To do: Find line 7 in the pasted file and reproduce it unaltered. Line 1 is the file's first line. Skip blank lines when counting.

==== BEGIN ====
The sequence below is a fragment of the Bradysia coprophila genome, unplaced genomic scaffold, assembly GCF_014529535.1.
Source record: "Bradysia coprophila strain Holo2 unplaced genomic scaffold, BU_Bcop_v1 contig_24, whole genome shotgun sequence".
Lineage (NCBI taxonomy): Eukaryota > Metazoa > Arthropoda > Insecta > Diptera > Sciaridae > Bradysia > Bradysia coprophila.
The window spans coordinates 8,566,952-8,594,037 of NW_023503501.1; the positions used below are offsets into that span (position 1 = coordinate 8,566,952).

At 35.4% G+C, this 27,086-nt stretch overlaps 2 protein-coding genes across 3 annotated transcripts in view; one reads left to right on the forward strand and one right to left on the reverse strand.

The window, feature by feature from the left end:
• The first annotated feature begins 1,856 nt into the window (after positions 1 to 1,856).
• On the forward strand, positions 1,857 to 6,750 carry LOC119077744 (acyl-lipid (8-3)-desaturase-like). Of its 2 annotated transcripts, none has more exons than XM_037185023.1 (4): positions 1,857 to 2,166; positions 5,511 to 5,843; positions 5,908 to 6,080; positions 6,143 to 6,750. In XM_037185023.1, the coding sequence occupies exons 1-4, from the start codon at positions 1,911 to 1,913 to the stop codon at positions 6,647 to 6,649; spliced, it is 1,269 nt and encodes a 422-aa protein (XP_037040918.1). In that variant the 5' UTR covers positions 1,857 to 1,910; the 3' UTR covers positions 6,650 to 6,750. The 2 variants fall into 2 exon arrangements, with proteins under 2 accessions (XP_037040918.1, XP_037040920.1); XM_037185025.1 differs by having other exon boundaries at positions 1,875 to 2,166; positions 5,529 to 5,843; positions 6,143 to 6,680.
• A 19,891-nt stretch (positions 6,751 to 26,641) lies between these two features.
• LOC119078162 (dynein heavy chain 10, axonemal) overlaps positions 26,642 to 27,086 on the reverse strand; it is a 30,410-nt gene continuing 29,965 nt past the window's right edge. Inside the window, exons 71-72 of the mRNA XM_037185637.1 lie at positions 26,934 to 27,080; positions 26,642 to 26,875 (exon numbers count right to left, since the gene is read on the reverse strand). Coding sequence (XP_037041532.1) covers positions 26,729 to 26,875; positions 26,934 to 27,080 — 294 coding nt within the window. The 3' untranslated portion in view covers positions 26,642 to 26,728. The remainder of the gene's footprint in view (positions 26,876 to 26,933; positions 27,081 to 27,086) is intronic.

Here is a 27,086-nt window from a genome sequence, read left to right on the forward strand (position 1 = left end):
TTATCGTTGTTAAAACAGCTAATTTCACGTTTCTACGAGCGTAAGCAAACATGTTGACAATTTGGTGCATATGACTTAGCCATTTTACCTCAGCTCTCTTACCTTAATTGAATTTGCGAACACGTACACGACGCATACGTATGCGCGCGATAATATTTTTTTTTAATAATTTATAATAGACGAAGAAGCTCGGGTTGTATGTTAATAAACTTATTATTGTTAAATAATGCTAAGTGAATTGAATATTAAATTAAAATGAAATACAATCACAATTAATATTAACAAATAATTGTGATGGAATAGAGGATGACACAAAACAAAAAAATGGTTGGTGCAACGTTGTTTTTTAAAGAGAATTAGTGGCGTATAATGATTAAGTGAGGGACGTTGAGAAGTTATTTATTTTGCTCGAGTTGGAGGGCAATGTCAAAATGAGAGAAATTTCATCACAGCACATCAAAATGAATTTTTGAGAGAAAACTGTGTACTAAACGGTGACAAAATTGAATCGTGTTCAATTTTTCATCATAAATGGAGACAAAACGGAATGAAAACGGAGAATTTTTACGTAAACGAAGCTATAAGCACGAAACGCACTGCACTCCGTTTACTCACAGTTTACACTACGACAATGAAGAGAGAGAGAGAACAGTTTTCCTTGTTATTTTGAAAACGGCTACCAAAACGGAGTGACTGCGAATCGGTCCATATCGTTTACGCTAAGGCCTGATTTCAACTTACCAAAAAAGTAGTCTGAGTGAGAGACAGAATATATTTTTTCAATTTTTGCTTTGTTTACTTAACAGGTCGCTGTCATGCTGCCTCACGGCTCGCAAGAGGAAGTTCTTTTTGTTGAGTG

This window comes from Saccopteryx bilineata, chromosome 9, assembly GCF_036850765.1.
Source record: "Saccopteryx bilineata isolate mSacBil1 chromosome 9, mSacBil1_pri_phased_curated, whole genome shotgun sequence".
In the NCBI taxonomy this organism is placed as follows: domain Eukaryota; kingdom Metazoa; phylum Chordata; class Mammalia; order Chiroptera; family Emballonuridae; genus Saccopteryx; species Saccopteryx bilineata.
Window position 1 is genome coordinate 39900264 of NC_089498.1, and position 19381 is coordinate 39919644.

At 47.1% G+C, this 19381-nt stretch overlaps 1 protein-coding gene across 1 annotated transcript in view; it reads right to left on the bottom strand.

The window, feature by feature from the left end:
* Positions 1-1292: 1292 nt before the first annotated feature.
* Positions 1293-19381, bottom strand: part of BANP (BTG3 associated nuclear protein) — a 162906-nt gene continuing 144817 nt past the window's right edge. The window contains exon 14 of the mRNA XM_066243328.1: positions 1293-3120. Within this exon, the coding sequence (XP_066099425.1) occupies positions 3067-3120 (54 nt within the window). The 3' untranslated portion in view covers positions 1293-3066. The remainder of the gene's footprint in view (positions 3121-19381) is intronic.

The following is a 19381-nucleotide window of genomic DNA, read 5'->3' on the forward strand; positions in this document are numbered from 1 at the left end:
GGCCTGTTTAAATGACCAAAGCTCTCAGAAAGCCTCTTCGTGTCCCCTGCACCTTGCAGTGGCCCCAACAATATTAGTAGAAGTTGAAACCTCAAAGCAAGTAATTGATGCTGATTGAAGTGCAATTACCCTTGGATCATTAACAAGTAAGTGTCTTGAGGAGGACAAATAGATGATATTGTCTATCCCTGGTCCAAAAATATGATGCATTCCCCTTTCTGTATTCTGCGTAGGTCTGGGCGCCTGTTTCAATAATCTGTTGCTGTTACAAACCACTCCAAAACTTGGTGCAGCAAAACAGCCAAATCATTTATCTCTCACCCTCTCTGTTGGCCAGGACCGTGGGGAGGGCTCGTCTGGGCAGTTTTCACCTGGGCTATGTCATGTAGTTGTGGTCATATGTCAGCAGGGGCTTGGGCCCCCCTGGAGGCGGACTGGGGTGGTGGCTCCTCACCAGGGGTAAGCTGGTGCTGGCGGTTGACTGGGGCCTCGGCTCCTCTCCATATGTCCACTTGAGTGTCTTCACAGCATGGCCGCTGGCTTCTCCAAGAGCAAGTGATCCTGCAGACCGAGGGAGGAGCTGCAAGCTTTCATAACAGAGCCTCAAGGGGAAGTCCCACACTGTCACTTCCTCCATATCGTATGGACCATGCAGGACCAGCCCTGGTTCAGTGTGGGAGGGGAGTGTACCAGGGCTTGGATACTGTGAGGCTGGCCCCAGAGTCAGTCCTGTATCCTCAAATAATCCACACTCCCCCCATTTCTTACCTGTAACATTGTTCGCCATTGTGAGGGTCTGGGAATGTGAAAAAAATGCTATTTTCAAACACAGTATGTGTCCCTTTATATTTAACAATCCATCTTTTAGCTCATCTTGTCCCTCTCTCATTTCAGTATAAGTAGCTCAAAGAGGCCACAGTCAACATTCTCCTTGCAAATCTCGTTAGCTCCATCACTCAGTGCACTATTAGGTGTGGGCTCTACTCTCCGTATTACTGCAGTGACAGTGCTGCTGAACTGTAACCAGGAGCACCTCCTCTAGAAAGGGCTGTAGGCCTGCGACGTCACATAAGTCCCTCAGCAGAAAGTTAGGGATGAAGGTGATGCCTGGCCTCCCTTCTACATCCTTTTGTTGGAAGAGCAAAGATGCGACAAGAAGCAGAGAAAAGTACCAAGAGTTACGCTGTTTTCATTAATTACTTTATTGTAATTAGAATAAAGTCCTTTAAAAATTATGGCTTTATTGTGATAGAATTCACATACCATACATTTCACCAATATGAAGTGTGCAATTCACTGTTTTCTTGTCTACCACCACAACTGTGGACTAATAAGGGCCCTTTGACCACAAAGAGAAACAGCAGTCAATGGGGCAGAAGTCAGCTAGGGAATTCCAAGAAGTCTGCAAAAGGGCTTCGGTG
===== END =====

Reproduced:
• The first annotated feature begins 1,856 nt into the window (after positions 1 to 1,856).